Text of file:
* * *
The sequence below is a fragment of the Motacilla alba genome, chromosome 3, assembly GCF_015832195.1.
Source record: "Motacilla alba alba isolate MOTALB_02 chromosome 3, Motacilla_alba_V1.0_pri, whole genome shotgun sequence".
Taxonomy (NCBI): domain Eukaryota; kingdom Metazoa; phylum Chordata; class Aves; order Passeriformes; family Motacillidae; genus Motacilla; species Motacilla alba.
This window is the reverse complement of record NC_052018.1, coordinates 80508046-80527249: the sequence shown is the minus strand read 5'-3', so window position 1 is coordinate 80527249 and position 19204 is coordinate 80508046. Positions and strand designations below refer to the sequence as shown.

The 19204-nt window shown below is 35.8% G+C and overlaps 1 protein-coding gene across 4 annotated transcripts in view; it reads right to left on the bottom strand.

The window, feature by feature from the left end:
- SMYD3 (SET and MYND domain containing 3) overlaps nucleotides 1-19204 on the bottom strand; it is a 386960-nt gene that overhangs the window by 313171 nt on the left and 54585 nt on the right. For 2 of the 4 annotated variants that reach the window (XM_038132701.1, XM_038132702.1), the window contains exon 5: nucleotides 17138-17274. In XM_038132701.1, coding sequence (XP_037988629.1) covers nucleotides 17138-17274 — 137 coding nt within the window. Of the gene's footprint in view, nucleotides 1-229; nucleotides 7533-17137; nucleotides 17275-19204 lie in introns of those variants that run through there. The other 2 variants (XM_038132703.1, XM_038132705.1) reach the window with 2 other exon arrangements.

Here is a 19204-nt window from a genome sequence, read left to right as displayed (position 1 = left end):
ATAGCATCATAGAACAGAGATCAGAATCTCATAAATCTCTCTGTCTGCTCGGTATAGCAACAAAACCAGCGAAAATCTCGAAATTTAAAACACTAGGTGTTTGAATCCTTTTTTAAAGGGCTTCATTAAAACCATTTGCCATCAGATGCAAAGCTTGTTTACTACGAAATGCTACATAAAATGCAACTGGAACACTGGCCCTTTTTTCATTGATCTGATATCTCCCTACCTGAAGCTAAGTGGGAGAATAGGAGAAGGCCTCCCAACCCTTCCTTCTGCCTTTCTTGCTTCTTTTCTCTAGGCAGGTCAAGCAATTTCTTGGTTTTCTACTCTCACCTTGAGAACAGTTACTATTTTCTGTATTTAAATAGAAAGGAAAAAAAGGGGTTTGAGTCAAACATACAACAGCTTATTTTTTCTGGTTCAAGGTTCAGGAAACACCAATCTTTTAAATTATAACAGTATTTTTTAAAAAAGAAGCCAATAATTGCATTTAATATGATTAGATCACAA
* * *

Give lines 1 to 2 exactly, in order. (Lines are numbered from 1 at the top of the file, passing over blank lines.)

The sequence below is a fragment of the Motacilla alba genome, chromosome 3, assembly GCF_015832195.1.
Source record: "Motacilla alba alba isolate MOTALB_02 chromosome 3, Motacilla_alba_V1.0_pri, whole genome shotgun sequence".